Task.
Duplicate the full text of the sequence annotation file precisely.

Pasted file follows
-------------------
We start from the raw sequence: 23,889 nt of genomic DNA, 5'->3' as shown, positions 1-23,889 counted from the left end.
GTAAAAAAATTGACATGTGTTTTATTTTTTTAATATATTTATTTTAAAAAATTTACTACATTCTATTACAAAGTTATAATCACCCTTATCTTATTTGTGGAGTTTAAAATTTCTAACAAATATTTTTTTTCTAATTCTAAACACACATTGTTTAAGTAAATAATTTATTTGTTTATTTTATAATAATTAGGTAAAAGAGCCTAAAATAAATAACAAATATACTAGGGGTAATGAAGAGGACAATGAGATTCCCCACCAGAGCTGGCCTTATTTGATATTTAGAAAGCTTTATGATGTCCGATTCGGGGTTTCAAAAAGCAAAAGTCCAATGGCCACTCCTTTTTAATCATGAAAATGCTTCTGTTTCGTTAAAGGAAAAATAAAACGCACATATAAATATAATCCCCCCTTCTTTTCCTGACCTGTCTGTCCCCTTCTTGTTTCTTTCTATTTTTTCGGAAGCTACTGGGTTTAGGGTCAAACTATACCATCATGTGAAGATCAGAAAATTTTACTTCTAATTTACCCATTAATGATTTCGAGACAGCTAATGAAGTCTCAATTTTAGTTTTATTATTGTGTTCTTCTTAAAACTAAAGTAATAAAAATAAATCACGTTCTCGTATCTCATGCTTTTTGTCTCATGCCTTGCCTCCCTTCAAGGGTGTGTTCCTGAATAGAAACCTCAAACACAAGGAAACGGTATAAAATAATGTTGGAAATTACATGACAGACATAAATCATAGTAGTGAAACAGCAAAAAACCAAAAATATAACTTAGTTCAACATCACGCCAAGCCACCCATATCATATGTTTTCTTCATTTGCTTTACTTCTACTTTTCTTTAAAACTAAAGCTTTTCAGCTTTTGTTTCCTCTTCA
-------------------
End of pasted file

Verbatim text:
We start from the raw sequence: 23,889 nt of genomic DNA, 5'->3' as shown, positions 1-23,889 counted from the left end.
GTAAAAAAATTGACATGTGTTTTATTTTTTTAATATATTTATTTTAAAAAATTTACTACATTCTATTACAAAGTTATAATCACCCTTATCTTATTTGTGGAGTTTAAAATTTCTAACAAATATTTTTTTTCTAATTCTAAACACACATTGTTTAAGTAAATAATTTATTTGTTTATTTTATAATAATTAGGTAAAAGAGCCTAAAATAAATAACAAATATACTAGGGGTAATGAAGAGGACAATGAGATTCCCCACCAGAGCTGGCCTTATTTGATATTTAGAAAGCTTTATGATGTCCGATTCGGGGTTTCAAAAAGCAAAAGTCCAATGGCCACTCCTTTTTAATCATGAAAATGCTTCTGTTTCGTTAAAGGAAAAATAAAACGCACATATAAATATAATCCCCCCTTCTTTTCCTGACCTGTCTGTCCCCTTCTTGTTTCTTTCTATTTTTTCGGAAGCTACTGGGTTTAGGGTCAAACTATACCATCATGTGAAGATCAGAAAATTTTACTTCTAATTTACCCATTAATGATTTCGAGACAGCTAATGAAGTCTCAATTTTAGTTTTATTATTGTGTTCTTCTTAAAACTAAAGTAATAAAAATAAATCACGTTCTCGTATCTCATGCTTTTTGTCTCATGCCTTGCCTCCCTTCAAGGGTGTGTTCCTGAATAGAAACCTCAAACACAAGGAAACGGTATAAAATAATGTTGGAAATTACATGACAGACATAAATCATAGTAGTGAAACAGCAAAAAACCAAAAATATAACTTAGTTCAACATCACGCCAAGCCACCCATATCATATGTTTTCTTCATTTGCTTTACTTCTACTTTTCTTTAAAACTAAAGCTTTTCAGCTTTTGTTTCCTCTTCA